Enhanced-efficiency nitrogen fertilizer boosts cauliflower productivity and farmers’ income

Thumbnail Image
Naba Raj Pandit
Yam Kanta Gaihre
Shriniwas Gautam
Shashish Maharjan
Shree Prasad Vista
Dyutiman Choudhary
Journal Title
Journal ISSN
Volume Title
Cambridge University Press
Enhanced-efficiency nitrogen (N) fertilizers (EENFs) such as slow-release polymer-coated urea (PCU) and deep placement of urea briquettes (UBs) improve nitrogen use efficiency (NUE) by reducing N losses and increasing nitrogen uptake by plants. Multilocation field trials (81) with cauliflower were conducted across two agroecological regions covering seven districts during two crop-growing seasons between 2018 and 2020 to assess the potential of three EENFs, i.e., PCU, sulfur-coated urea (SCU) and UB for increasing curd yields, agronomic NUE (AEN) and economic benefits over conventional urea (CU). Results were compared with farmers’ current nutrient management practice (FP): applying CU at 58.5 kg N ha−1 (ranging from 33 to 88 kg N ha−1). The N rates in three EENF treatments were 33% lower (100 kg N ha−1), considering their higher N use efficiency, than for CU (150 kg N ha−1). We hypothesize that EENFs produce similar or even higher yields compared with CU. For both years, all three EENFs resulted in significantly (p < 0.05) higher curd yields than CU (36.7 ± 1.1 t ha−1). PCU, SCU and UB increased yields by 21, 21 and 24% over those for CU. The yield increment was much higher (PCU, 44%; SCU, 43%; UB,46%) than for FP. Similarly, PCU, SCU and UB increased the partial factor productivity of N (PFPN) by 91, 90 and 94% and the AEN by 133, 129 and 138%, respectively, compared with CU. The gross margins of all three EENFs were similar: an average 25% more than with CU and 51% more than with FP. These results suggest that EENFs could help increase productivity and farmer income while considerably reducing N input, compared to use of CU. The government of Nepal should promote these EENFs by removing barriers to access for the associated fertilizers and foster their use through extension.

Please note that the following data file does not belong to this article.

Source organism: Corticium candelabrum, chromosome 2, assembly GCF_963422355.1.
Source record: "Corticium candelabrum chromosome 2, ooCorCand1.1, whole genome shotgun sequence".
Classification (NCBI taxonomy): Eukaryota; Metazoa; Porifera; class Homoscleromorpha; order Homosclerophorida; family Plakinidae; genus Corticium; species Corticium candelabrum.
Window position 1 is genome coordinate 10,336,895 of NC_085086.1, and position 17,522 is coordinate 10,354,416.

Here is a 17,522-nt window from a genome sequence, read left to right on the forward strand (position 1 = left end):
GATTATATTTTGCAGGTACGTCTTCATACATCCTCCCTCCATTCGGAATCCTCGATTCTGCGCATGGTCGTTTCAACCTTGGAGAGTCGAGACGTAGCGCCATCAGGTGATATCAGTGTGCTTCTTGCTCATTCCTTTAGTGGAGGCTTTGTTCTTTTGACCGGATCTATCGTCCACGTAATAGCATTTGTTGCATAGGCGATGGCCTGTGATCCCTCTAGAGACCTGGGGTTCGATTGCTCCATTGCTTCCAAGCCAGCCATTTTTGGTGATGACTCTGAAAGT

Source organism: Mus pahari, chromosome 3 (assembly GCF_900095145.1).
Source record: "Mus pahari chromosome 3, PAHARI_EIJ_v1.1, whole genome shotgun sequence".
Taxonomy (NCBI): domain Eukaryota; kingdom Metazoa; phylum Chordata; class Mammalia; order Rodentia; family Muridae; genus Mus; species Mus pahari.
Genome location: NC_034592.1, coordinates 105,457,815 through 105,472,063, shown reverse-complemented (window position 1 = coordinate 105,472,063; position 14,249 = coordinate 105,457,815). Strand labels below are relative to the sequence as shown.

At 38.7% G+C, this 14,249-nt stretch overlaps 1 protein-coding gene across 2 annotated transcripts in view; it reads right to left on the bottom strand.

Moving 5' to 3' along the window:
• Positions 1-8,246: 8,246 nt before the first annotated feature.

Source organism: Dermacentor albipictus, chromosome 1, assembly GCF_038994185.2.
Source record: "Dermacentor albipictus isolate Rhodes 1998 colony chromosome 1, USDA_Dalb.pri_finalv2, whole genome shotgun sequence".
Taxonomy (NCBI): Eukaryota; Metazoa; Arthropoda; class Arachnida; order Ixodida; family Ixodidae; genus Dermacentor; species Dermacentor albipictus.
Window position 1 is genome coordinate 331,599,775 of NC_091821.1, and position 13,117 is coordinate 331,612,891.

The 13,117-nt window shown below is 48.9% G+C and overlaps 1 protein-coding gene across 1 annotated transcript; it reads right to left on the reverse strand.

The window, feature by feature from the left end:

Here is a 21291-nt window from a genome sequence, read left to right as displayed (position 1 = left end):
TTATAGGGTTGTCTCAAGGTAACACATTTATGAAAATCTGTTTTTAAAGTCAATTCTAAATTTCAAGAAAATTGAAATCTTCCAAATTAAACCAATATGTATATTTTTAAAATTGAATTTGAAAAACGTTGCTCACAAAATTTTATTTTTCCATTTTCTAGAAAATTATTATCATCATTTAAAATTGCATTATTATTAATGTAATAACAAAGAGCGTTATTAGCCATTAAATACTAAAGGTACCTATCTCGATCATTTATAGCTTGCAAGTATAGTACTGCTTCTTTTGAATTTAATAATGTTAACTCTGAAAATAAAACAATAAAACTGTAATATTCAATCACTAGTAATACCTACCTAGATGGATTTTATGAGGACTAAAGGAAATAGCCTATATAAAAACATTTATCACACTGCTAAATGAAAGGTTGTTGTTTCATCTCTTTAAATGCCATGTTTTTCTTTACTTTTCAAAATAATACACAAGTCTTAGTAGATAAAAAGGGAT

Nitrogen-use efficiency, Deep placement